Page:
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Managing Epilepsy And Oral Health


A neurological disease called epilepsy is characterised by uncontrollable and frequent seizures. For individuals managing seizures, anti-epileptic drugs (AEDs) are commonly used to control symptoms.
However, it’s important to be aware that epilepsy and these medications can sometimes have oral effects. At Gallery Dental, we believe in empowering our patients with knowledge to effectively manage their epilepsy and maintain good oral health. Let’s delve into the details.

Exploring Epilepsy

Epilepsy is a disorder of the nervous system that causes abnormal activity in the brain, leading to seizures or changes in behaviour and awareness. The condition can be hereditary or caused by factors such as head trauma, brain tumours, stroke (especially in adults over age 35), diseases like meningitis and AIDS, viral encephalitis, injuries before birth, or developmental disorders.
Surprisingly, the exact cause of epilepsy remains unknown in 75% of diagnosed cases, as reported by the University of Washington School of Dentistry. Epilepsy can affect individuals of all ages, genders, and ethnic backgrounds, but it occurs more frequently in men and affects less than 1% of the population.

Recognizing Common Symptoms

While the signs of epilepsy may vary, there are certain symptoms typically associated with generalized seizures, wherein the entire brain is affected. These symptoms, as outlined by the Mayo Clinic, include:

  • Temporary confusion, eye blinking, or a staring spell.
  • Sudden collapse.
  • Abrupt, uncontrollable jerking or stiffness of the arms and legs.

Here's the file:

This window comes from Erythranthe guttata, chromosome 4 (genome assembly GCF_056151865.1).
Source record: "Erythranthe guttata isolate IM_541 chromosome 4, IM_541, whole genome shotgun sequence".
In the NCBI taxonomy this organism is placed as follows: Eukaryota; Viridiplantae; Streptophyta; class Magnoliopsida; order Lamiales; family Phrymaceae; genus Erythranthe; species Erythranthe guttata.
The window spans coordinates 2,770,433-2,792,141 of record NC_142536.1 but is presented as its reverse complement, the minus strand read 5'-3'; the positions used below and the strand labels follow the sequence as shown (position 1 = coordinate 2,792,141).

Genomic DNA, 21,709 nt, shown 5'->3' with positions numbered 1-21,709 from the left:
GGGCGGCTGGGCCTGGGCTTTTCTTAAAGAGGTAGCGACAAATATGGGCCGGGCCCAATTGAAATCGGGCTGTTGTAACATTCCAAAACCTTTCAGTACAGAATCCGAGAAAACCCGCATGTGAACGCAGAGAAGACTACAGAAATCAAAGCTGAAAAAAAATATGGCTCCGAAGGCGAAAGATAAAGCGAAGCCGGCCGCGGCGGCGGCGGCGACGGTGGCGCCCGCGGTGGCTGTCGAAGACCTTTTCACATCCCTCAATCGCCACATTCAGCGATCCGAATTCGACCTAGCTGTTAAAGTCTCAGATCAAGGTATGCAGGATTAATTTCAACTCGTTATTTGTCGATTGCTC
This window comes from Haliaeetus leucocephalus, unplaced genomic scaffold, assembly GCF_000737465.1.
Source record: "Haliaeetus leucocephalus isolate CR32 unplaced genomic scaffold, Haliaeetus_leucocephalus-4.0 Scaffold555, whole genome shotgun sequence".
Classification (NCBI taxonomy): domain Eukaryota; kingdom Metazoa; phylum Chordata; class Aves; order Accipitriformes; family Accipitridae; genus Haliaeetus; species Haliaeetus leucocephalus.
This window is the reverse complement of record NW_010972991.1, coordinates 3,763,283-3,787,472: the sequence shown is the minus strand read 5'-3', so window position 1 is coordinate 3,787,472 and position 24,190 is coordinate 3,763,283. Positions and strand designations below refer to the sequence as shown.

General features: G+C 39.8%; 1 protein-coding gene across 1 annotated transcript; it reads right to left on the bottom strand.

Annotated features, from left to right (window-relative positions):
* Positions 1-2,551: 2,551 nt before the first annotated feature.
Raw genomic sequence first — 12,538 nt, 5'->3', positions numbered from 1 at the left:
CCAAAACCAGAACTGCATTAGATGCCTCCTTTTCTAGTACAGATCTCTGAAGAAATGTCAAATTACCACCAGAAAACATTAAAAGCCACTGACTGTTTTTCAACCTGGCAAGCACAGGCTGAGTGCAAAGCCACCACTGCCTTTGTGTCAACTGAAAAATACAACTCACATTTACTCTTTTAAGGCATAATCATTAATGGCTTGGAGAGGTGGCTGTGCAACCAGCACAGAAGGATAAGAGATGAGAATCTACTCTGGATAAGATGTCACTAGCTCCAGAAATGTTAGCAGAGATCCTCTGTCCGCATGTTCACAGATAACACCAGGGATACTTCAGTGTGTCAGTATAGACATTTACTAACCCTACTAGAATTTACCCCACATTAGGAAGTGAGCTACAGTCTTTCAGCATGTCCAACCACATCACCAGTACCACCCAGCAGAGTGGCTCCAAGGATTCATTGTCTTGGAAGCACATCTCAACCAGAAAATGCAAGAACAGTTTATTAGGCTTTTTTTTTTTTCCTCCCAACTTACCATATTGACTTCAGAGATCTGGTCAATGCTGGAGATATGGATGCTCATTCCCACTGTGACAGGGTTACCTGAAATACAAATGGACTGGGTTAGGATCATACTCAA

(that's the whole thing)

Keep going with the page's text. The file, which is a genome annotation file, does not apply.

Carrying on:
• Loss of consciousness.

Oral Health Risks

During generalized seizures, there is a risk of injury to the tongue and other areas of the mouth, as highlighted by the University of Washington School of Dentistry. Seizures can also damage the temporomandibular joints or lead to the aspiration of a tooth into the lungs.
Regrettably, the drugs used to manage epilepsy may have side effects in the oral cavity. Gingival hyperplasia, an overgrowth of gum tissue, is a common side effect associated with AEDs, especially phenytoin, which is frequently prescribed to children. The Journal of Indian Society of Periodontology reports that gingival hyperplasia affects approximately 50% of patients taking phenytoin.
A study that was published in the Journal of International Oral Health suggests that AEDs can also result in xerostomia, or dry mouth. According to the American Dental Association, having a dry mouth increases the risk of tooth decay since saliva is important for removing bacteria and food particles from the teeth.

Managing Epilepsy and Oral Health

At Gallery Dental, we understand the unique challenges faced by individuals with epilepsy. To mitigate risks and ensure optimal oral health, we recommend the following measures:
Consider fixed prosthetics: Dentures and removable partial prosthetics may pose a hazard during seizures. For enhanced safety, fixed prosthetics are often recommended for individuals with epilepsy.
Protect your teeth: Wearing a mouth guard while sleeping can help prevent dental trauma resulting from seizures.
Address gingival hyperplasia: If severe gingival hyperplasia develops, surgical treatment to remove excess gum tissue may be necessary. Regular dental check-ups enable early detection and intervention.
Embrace good oral hygiene practices: Our dentists closely evaluate epileptic patients for signs of gingival hyperplasia and dry mouth. They will provide personalized oral hygiene guidance, which may include:

  1. Flossing daily to maintain healthy gums.
  2. Brushing frequently throughout the day with fluoride toothpaste, including before bedtime.
  3. Following a nutritious diet to support overall oral health.
  4. Utilizing mints

For more information, please contact Gallery Dental.

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